Protecting patient data is crucial for pharmaceutical companies

Over the past 12 months, the digital threat landscape has evolved significantly, with COVID-19 being used as a common bait to drop ransomware into networks.

The pharmaceutical industry possesses sensitive information such as R&D data, patents, and patient information, making it a prime target for hackers. Unauthorized access to sensitive information has threatening implications, including loss of public trust, theft of intellectual property, and significant loss of revenue.

The cost of pharmaceutical data breaches

Cybersecurity breaches inflict huge costs on pharmaceutical companies. 2020 estimates place the average cost of an attack at US$5.06 million, 1.3 times the global average.

Besides the monetary aspect, cybersecurity breaches can disrupt clinical trials which can turn out to be even more expensive. To avoid this, companies must determine what data is held, how it is processed, and what regulations, if any, must be followed when processing clinical data. Any digital platform implemented by pharmaceutical companies to improve the patient experience or the efficiency of business operations must be integrated with strict data protection measures to ensure the security of personal health information.

Protecting patient data is imperative

With the accelerated digitization caused by the pandemic, the risk of cyberattacks is increased, especially in the pharmaceutical sector. Pharmaceutical companies are looking for ways to protect patient data, as well as commercially valuable information such as patents and intellectual property. Harnessing new technologies can help pharmaceutical companies protect patient data and minimize their vulnerability to cyberattacks. This, coupled with solutions that encrypt sensitive data and enable early detection of threats, can build public trust around the use, processing and storage of their personal health information.

What makes Pharma a prime target?

There are several reasons why cybercriminals see the pharmaceutical industry as a tempting target.

1. Patient data can be sold online

Pharmaceutical companies process the personal health information of clinical trial participants, including medical history, lab results, biometric information, and more. All of this is valuable to hackers. Medical identity theft can lead to false medical claims or cybercriminals opening new lines of credit and accessing insurance details.

2. There is more medical data available digitally today than ever before

In the digital age, there are many sources through which personal health information is collected. This includes electronic medical records, clinical trials, fitness apps, and wearable devices. Despite data privacy concerns, the popularity of smart devices and wearables continues to grow.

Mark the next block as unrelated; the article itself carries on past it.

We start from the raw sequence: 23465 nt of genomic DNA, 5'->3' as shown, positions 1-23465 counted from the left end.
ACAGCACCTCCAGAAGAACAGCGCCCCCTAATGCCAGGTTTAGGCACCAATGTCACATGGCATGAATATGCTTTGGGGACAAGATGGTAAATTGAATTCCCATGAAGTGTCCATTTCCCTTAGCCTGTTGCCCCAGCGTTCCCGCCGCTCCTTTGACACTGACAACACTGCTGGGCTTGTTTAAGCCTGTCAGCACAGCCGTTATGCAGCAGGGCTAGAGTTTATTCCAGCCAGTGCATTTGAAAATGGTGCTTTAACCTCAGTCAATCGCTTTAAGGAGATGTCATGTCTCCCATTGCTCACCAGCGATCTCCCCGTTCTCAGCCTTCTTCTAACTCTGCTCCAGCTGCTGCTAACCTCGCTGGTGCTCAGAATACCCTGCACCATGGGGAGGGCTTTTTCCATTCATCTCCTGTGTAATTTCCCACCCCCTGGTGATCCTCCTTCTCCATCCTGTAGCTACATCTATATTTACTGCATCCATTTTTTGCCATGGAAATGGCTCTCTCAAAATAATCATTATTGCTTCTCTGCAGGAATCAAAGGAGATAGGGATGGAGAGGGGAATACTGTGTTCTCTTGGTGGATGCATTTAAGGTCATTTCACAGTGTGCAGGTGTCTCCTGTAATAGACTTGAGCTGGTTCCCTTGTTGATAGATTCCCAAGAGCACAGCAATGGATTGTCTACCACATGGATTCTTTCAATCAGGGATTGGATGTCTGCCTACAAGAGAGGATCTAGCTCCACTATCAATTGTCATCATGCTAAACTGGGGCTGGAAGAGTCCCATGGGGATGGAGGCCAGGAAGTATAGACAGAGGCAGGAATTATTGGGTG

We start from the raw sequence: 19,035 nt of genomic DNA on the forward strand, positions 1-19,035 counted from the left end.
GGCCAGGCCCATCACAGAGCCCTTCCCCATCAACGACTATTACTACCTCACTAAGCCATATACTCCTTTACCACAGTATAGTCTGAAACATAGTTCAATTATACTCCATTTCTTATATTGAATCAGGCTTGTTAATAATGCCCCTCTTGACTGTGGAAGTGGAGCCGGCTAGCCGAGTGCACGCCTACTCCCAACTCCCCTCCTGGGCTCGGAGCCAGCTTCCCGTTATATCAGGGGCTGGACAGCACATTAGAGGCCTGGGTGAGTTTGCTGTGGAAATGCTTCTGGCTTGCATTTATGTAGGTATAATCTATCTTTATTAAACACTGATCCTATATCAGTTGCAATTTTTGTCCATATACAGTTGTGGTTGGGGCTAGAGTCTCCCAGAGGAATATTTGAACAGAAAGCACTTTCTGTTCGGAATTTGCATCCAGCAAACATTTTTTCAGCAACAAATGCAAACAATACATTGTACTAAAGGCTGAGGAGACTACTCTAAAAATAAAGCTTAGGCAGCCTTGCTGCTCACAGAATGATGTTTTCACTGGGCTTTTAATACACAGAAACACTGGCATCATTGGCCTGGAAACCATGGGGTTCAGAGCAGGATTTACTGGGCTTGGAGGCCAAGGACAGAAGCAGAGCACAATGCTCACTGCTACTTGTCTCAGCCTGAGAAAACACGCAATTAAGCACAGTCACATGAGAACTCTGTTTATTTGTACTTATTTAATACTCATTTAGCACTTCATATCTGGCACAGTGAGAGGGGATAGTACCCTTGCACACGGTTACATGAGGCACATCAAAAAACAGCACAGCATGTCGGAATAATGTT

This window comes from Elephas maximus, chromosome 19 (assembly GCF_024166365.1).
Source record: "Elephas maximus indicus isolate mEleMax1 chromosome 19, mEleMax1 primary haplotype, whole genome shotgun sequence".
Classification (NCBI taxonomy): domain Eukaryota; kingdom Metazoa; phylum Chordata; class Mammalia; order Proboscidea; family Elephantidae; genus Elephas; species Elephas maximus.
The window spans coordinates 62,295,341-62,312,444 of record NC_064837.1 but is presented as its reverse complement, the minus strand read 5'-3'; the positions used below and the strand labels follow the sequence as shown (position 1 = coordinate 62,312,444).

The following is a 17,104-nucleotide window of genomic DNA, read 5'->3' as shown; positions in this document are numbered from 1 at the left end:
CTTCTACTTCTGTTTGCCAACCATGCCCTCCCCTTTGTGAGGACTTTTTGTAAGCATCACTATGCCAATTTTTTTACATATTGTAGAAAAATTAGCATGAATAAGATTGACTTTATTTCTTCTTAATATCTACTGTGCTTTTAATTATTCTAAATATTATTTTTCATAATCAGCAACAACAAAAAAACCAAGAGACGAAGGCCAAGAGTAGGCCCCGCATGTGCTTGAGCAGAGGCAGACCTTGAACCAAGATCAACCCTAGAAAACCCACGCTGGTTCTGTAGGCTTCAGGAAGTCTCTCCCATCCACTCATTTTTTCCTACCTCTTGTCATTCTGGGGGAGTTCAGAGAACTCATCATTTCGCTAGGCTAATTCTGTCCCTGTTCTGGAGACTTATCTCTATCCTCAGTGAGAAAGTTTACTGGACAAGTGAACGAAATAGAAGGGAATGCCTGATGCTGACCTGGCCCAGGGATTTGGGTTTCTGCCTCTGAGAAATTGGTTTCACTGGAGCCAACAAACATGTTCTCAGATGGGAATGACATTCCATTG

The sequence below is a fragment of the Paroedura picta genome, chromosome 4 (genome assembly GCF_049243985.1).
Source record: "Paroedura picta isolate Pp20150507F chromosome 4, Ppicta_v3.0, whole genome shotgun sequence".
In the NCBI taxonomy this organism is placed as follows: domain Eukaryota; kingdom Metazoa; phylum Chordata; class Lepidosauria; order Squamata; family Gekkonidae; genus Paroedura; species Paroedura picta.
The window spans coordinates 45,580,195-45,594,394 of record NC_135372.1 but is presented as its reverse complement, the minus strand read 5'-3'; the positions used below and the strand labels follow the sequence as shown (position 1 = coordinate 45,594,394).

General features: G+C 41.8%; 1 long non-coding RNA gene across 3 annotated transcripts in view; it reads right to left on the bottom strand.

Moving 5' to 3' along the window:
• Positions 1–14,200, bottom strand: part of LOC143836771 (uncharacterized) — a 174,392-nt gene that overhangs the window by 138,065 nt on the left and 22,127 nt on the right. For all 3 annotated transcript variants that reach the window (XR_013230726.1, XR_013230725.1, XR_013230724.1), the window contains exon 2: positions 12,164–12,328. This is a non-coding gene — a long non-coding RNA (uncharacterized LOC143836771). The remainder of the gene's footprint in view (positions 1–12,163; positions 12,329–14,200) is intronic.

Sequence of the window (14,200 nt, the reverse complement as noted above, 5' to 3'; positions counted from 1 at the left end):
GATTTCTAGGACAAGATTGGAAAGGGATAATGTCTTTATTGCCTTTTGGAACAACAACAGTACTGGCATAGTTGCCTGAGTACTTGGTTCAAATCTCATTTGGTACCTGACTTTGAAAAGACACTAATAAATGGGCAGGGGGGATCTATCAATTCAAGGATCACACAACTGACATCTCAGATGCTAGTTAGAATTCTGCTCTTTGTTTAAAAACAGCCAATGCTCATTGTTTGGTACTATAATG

How the Pharmaceutical Industry Protects Patient Data

With the amount of data generated worldwide expected to reach one trillion gigabytes by 2025, governments recognize the need to protect patient data, which includes the General Data Protection Regulation (GDPR).

Several emerging technologies can help pharmaceutical companies protect data. Blockchain, for example, can better manage data collected during clinical trials, encrypt patient data, and prevent unauthorized access to identifiable information.

Pharmaceutical giants and academic institutions are already testing blockchain to manage supply chain challenges and clinical trials. The blockchain offers transparency and traceability of information. Several industry-led initiatives are already underway to convince regulators such as the US Food and Drug Administration (FDA) of the viability of implementing blockchain for clinical trial management.

The digitization of life sciences has led the industry to become increasingly data-rich. While digitization has the potential to drive sustained growth and create new value streams, flaws in cybersecurity protocols can lead to unauthorized access to commercially valuable research, corporate, and patient data. Additionally, failure to comply with safety standards and regulations can lead to substantial fines, amounting to millions of dollars. To that end, progress is already underway, with organizations investing in encryption and intrusion prevention systems. Ultimately, digital solutions must leverage cutting-edge technologies along with full cybersecurity compliance to drive sustained growth, without compromising patient data security.

by Subhro Mallik, SVP and Global Head Life Sciences, Infosys.

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